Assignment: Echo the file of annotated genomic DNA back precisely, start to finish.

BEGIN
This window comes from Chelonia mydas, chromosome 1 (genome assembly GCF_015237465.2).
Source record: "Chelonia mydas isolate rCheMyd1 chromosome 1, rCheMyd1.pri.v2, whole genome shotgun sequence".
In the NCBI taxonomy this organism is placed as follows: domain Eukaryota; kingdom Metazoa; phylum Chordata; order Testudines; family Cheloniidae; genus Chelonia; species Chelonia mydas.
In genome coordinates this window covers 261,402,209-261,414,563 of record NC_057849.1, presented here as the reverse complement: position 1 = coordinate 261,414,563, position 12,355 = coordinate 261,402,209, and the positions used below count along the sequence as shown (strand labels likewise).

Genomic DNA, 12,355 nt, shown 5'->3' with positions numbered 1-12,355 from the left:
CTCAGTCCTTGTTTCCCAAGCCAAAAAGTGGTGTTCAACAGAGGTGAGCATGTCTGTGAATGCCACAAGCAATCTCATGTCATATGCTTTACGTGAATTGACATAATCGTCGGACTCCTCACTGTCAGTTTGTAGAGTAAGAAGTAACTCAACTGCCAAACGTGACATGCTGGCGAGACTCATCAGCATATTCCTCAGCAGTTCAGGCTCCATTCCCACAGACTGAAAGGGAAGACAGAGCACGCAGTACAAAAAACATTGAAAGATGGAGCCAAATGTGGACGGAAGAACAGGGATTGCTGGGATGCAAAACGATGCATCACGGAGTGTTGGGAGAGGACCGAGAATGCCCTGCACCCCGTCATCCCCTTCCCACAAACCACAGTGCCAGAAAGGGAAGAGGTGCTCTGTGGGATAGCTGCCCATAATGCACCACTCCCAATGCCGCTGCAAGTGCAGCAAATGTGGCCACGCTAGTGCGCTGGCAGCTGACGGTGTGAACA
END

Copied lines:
This window comes from Chelonia mydas, chromosome 1 (genome assembly GCF_015237465.2).
Source record: "Chelonia mydas isolate rCheMyd1 chromosome 1, rCheMyd1.pri.v2, whole genome shotgun sequence".
In the NCBI taxonomy this organism is placed as follows: domain Eukaryota; kingdom Metazoa; phylum Chordata; order Testudines; family Cheloniidae; genus Chelonia; species Chelonia mydas.
In genome coordinates this window covers 261,402,209-261,414,563 of record NC_057849.1, presented here as the reverse complement: position 1 = coordinate 261,414,563, position 12,355 = coordinate 261,402,209, and the positions used below count along the sequence as shown (strand labels likewise).

Genomic DNA, 12,355 nt, shown 5'->3' with positions numbered 1-12,355 from the left:
CTCAGTCCTTGTTTCCCAAGCCAAAAAGTGGTGTTCAACAGAGGTGAGCATGTCTGTGAATGCCACAAGCAATCTCATGTCATATGCTTTACGTGAATTGACATAATCGTCGGACTCCTCACTGTCAGTTTGTAGAGTAAGAAGTAACTCAACTGCCAAACGTGACATGCTGGCGAGACTCATCAGCATATTCCTCAGCAGTTCAGGCTCCATTCCCACAGACTGAAAGGGAAGACAGAGCACGCAGTACAAAAAACATTGAAAGATGGAGCCAAATGTGGACGGAAGAACAGGGATTGCTGGGATGCAAAACGATGCATCACGGAGTGTTGGGAGAGGACCGAGAATGCCCTGCACCCCGTCATCCCCTTCCCACAAACCACAGTGCCAGAAAGGGAAGAGGTGCTCTGTGGGATAGCTGCCCATAATGCACCACTCCCAATGCCGCTGCAAGTGCAGCAAATGTGGCCACGCTAGTGCGCTGGCAGCTGACGGTGTGAACA